Speeding is a major contributor to road accidents, fatalities and injuries. And while the National Transport and Safety Authority is required to erect and maintain road signs indicating maximum speed limits along all roads, it is still necessary to be aware of these limits for purposes of the theory part of the Kenyan driving test. It also helps you tailor your driving style to the roadway environment in which you will find yourself.
Exceeding the posted speed limit (commonly referred to as “over speeding” in Kenya) is an offense that, if detected, can result in heavy fines, or worse depending on the severity of any resulting mishap. However, inappropriate speeding can also occur when one drives within the speed limit but too fast for the road, traffic, pedestrian, lighting and weather conditions, also with terrible potential consequences. An example is when approaching a bend or junction or overtaking where it is inappropriate to do so. Judgement is therefore very important.
Often, when we think of road signs, we limit ourselves to those that are mounted on poles set alongside the roadways. Indeed that is what our previous post focused on. But there is more to road signs, and the driving test includes questions to probe your knowledge of this area. Under Kenya’s Traffic Act, Carriageway and Kerb signs are Class D signs. Some of them are mandatory and must be obeyed, others convey warnings and yet others provide helpful information. In this post we summarize these signs. Full details are in our upcoming book.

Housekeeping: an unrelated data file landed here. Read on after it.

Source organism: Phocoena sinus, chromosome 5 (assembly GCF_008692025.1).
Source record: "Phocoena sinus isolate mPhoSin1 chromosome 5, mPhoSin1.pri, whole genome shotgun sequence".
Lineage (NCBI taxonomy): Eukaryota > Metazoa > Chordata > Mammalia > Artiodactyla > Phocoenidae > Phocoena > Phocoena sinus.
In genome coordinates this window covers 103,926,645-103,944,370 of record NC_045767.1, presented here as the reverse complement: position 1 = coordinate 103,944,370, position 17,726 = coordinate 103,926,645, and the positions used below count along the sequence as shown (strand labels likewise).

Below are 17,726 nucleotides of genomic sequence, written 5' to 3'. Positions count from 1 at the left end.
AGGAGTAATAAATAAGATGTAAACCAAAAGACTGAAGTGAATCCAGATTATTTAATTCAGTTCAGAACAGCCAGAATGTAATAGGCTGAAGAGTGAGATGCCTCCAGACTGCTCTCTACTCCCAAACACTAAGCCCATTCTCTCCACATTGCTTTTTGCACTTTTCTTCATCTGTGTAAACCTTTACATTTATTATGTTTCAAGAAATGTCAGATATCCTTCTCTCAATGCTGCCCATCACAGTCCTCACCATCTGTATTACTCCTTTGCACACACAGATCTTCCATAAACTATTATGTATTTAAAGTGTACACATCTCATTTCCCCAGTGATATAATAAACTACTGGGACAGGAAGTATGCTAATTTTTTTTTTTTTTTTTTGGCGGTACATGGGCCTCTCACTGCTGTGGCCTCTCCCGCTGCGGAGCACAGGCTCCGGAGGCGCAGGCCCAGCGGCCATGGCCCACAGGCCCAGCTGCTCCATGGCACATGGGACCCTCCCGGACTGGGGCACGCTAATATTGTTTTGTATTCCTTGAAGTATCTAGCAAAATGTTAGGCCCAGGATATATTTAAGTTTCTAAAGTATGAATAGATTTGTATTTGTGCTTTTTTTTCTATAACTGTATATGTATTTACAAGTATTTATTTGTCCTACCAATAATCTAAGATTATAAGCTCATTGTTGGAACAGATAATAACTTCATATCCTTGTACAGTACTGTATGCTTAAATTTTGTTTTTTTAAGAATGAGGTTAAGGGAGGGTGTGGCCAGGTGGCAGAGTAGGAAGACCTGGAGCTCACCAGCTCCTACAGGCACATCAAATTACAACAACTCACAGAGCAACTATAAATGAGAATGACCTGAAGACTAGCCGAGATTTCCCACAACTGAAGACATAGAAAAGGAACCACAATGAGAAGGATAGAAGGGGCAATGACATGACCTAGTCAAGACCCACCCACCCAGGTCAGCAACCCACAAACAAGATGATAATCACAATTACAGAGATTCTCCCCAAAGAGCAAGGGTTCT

If you are preparing for your Kenyan driving test, keep in mind that you will need to demonstrate your knowledge of road signs of Kenya in order to pass. In any case, it is a good and responsible personal practice to know the Kenyan rules of the road before taking your vehicle out on public roads. Passing the theory part of the test requires that you be able to identify and describe the recognized road signs, what they mean and the differences between signs that seem similar to a casual observer. This post helps demystify this topic and also introduces you to supplementary resources to help you in your preparation. Continue reading